- The Washington Times - Monday, May 17, 2004

Staff writer Denise Barnes interviewed Pam Goodell, co-director of Single Volunteers of D.C.

Question: How did Single Volunteers of D.C. begin?

Answer: The organization was started by Dana Katherine Kressierer Wakefield and Catharine Robertson, two single women who were looking for a better alternative to meet other people and get involved in the community. I believe they heard about a chapter that started in Vermont and decided to start a chapter in D.C.

Q: What is the organization’s mission and what organizations do you work with?

A:Single Volunteers’ goal is to not only serve the community, but to provide a vehicle for people to meet one another, for friendships and general networking opportunities. Some of our members join and return time and time again simply for the pleasure of volunteering and others come out and volunteer in the hopes of finding their significant other or life partner.

We provide events and try to satisfy everybody’s goals. We volunteer with Food & Friends, the National Zoo, the Audubon Naturalist Society, the American Horticultural Society, Alexandrians Involved Ecumenically, the Arlington Food Assistance Center — and that’s just the tip of the iceberg.

We have a wide variety of activities from outdoor physical work to indoor food distribution, mailings, working with children, the disabled and senior citizens.

Q: How do people find out about volunteer opportunities in which they might want to participate?

A: Well, our organization is Web-based, and people can visit the Web site (https://singlevolunteers.org/dc/) and review the activities, find out if the activity is open and simply sign up. On any given weekend, we might have up to eight volunteer activities in Maryland, the District or Virginia. Some are Metro-accessible and some are not, it just depends.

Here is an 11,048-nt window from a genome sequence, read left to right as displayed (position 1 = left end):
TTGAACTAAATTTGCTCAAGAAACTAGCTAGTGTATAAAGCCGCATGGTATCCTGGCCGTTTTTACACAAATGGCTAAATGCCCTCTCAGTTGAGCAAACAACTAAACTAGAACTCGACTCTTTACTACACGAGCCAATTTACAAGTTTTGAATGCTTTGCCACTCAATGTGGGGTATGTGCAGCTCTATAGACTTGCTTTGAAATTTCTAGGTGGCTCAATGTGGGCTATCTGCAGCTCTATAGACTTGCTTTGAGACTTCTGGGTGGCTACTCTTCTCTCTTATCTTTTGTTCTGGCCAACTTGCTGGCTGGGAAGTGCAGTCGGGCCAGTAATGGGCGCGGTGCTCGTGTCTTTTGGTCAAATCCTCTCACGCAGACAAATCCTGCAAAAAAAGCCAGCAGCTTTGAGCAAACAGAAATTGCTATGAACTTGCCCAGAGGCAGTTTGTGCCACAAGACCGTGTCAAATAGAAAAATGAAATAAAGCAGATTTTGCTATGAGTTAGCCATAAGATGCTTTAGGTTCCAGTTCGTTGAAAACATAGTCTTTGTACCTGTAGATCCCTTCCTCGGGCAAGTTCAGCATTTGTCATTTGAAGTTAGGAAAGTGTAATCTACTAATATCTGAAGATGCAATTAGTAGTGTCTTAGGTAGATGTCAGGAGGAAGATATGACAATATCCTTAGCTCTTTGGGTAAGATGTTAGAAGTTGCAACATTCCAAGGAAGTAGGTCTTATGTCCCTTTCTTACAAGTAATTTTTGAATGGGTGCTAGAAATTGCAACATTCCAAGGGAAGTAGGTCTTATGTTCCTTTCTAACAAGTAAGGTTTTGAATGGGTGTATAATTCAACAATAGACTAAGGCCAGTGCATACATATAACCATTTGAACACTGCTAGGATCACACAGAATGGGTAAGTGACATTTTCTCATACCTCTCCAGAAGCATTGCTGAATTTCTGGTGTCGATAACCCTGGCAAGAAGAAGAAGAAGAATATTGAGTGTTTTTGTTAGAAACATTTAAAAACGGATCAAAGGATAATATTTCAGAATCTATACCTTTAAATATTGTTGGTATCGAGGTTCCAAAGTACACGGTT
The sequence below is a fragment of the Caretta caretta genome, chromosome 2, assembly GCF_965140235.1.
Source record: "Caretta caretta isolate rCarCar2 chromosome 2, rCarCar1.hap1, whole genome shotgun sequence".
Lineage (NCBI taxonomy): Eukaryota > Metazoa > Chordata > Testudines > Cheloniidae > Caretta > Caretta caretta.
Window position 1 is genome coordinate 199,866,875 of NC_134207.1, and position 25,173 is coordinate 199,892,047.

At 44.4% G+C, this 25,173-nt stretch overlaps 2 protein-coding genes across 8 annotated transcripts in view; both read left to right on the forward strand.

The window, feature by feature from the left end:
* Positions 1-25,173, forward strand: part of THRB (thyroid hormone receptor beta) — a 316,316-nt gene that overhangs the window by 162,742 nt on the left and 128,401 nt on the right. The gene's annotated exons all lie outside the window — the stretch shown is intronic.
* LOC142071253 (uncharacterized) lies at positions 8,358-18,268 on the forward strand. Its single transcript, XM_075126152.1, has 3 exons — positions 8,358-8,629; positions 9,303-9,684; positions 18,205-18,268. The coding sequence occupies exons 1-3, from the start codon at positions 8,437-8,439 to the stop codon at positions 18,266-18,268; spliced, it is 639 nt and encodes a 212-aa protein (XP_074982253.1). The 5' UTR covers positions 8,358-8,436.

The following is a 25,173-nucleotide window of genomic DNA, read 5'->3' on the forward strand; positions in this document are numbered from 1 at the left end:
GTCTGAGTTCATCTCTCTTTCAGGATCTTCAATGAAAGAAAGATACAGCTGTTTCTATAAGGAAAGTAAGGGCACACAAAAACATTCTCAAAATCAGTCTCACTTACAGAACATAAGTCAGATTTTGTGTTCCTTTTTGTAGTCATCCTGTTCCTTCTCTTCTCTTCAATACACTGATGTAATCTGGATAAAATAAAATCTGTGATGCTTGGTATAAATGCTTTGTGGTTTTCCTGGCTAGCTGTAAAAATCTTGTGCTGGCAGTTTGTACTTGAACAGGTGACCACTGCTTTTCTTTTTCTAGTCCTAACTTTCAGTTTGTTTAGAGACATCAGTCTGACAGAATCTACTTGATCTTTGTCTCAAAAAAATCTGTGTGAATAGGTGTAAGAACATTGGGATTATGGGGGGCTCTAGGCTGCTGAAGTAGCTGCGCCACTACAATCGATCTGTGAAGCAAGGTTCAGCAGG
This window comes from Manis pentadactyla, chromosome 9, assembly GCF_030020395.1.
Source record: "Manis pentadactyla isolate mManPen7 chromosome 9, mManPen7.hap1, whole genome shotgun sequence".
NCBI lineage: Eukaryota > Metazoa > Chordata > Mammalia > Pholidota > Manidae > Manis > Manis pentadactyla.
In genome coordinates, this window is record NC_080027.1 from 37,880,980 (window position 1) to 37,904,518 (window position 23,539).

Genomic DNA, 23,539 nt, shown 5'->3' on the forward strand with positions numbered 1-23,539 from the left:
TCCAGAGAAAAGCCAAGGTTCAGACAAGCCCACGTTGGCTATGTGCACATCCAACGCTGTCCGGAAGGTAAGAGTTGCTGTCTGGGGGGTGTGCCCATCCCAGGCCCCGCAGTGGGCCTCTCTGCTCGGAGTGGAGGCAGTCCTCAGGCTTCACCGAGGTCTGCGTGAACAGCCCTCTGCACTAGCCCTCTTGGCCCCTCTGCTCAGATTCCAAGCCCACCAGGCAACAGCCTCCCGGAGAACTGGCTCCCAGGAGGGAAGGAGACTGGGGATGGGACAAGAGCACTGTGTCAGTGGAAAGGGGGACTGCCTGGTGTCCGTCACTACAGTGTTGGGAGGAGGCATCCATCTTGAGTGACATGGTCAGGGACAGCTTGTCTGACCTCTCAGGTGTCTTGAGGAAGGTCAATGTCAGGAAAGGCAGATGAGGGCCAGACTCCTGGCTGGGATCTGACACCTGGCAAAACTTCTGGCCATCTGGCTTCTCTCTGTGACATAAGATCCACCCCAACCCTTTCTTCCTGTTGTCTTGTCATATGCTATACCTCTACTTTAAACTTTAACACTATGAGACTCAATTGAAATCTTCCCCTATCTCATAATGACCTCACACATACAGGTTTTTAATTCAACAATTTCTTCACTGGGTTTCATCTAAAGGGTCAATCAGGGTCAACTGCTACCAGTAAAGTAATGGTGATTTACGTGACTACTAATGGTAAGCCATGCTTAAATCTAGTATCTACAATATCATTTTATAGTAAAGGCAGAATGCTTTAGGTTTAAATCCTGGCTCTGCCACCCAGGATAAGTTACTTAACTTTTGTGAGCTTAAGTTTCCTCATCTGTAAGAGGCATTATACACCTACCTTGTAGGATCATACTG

People sign up through the team leaders and we don’t have many restrictions — other than that the person be single and that members who make commitments to volunteer honor them. That’s something we stress.

So if you sign up, show up. There’s no cost to become a member and we don’t have a maximum or minimum number of events that people have to attend. People can volunteer just once a year or 10 times a month.

We work directly with organizations that request volunteers, and depending on our schedule we try to offer as many opportunities as possible. We strive for 100 percent attendance. We’ve got some wonderful volunteers who show up early and want to get to work. They are there to complete the task.

Q: What makes Single Volunteers of D.C. unique?

A: What makes us special is our volunteers and how dedicated they are to improving the lives of people in the community, and how friendly and outgoing they are.

They’re just truly dedicated people who work over 40 hours a week and are still willing to get up at 6 a.m. on a Saturday morning to pick up trash on Theodore Roosevelt Island. Single Volunteers would not be what it is today and I wouldn’t enjoy doing what I do so much without these people.

Q: Give me an idea of some of the tasks volunteers perform at various organizations.

A: For example, at Food & Friends, an organization that provides well-balanced, nutritious meals to people suffering from life-challenging illnesses, we place prepared food into bags for delivery. We ladle soup, cut vegetables and slice pies. The wonderful thing about this event is that even the newest volunteers can come into Food & Friends and feel comfortable. They are very appreciative of their volunteers.

And because of their organized process, it gives people an opportunity to talk and mingle.

You know what you are doing has an immediate benefit to someone in the community. On average, our events can run between two and five hours and some can last as long as six hours. The other nice thing about our events, either before or after, everybody goes out for lunch or dinner. This gives members an opportunity to socialize.

Q: What’s the age range for volunteers?

A: It runs the gamut from young adults in their 20s to people in their 60s. Our events are open to people of all age ranges.

Q: What is the reaction when people learn about the organization?

A:I receive e-mails from people who said they never knew we existed, the organization sounds great and they are really happy to be a part of it. Everybody has their own personal reason for volunteering and we welcome them.

One other reason that people have joined Single Volunteers is because they have just moved to the area and they are looking to meet people.

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